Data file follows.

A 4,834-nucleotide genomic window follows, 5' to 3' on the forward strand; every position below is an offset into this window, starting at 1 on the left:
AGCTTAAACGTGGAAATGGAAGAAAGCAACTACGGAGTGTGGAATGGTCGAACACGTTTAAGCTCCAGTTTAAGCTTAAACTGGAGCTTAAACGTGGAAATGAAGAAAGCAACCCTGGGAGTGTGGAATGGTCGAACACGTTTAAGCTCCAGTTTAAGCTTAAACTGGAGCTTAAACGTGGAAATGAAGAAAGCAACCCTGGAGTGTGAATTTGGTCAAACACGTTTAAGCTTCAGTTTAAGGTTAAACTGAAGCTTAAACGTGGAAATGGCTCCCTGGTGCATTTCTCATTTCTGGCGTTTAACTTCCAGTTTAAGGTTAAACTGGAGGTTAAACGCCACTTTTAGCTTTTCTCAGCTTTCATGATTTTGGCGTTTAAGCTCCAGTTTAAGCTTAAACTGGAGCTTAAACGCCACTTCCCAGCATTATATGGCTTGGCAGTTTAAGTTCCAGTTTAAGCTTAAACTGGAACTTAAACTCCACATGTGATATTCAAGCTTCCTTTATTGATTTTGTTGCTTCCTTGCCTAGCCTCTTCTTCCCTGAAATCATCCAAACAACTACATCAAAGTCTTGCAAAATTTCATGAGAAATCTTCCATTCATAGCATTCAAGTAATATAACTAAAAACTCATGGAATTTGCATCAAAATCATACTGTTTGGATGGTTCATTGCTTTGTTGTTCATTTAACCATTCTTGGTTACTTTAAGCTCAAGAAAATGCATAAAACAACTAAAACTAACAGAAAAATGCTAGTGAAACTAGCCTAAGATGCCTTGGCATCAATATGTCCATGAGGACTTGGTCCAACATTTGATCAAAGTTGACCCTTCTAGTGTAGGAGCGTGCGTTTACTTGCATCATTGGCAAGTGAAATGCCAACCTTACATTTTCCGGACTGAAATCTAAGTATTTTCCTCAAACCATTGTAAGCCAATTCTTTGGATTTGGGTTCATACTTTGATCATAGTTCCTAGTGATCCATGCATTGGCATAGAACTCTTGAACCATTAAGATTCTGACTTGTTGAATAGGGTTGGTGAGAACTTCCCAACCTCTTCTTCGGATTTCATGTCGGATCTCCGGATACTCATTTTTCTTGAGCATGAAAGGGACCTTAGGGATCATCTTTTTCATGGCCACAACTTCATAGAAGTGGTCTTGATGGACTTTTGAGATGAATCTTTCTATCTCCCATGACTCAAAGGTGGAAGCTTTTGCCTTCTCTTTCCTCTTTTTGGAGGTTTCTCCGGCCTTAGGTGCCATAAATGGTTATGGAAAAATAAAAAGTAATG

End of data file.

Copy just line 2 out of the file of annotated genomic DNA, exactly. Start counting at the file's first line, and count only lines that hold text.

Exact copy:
AGCTTAAACGTGGAAATGGAAGAAAGCAACTACGGAGTGTGGAATGGTCGAACACGTTTAAGCTCCAGTTTAAGCTTAAACTGGAGCTTAAACGTGGAAATGAAGAAAGCAACCCTGGGAGTGTGGAATGGTCGAACACGTTTAAGCTCCAGTTTAAGCTTAAACTGGAGCTTAAACGTGGAAATGAAGAAAGCAACCCTGGAGTGTGAATTTGGTCAAACACGTTTAAGCTTCAGTTTAAGGTTAAACTGAAGCTTAAACGTGGAAATGGCTCCCTGGTGCATTTCTCATTTCTGGCGTTTAACTTCCAGTTTAAGGTTAAACTGGAGGTTAAACGCCACTTTTAGCTTTTCTCAGCTTTCATGATTTTGGCGTTTAAGCTCCAGTTTAAGCTTAAACTGGAGCTTAAACGCCACTTCCCAGCATTATATGGCTTGGCAGTTTAAGTTCCAGTTTAAGCTTAAACTGGAACTTAAACTCCACATGTGATATTCAAGCTTCCTTTATTGATTTTGTTGCTTCCTTGCCTAGCCTCTTCTTCCCTGAAATCATCCAAACAACTACATCAAAGTCTTGCAAAATTTCATGAGAAATCTTCCATTCATAGCATTCAAGTAATATAACTAAAAACTCATGGAATTTGCATCAAAATCATACTGTTTGGATGGTTCATTGCTTTGTTGTTCATTTAACCATTCTTGGTTACTTTAAGCTCAAGAAAATGCATAAAACAACTAAAACTAACAGAAAAATGCTAGTGAAACTAGCCTAAGATGCCTTGGCATCAATATGTCCATGAGGACTTGGTCCAACATTTGATCAAAGTTGACCCTTCTAGTGTAGGAGCGTGCGTTTACTTGCATCATTGGCAAGTGAAATGCCAACCTTACATTTTCCGGACTGAAATCTAAGTATTTTCCTCAAACCATTGTAAGCCAATTCTTTGGATTTGGGTTCATACTTTGATCATAGTTCCTAGTGATCCATGCATTGGCATAGAACTCTTGAACCATTAAGATTCTGACTTGTTGAATAGGGTTGGTGAGAACTTCCCAACCTCTTCTTCGGATTTCATGTCGGATCTCCGGATACTCATTTTTCTTGAGCATGAAAGGGACCTTAGGGATCATCTTTTTCATGGCCACAACTTCATAGAAGTGGTCTTGATGGACTTTTGAGATGAATCTTTCTATCTCCCATGACTCAAAGGTGGAAGCTTTTGCCTTCTCTTTCCTCTTTTTGGAGGTTTCTCCGGCCTTAGGTGCCATAAATGGTTATGGAAAAATAAAAAGTAATG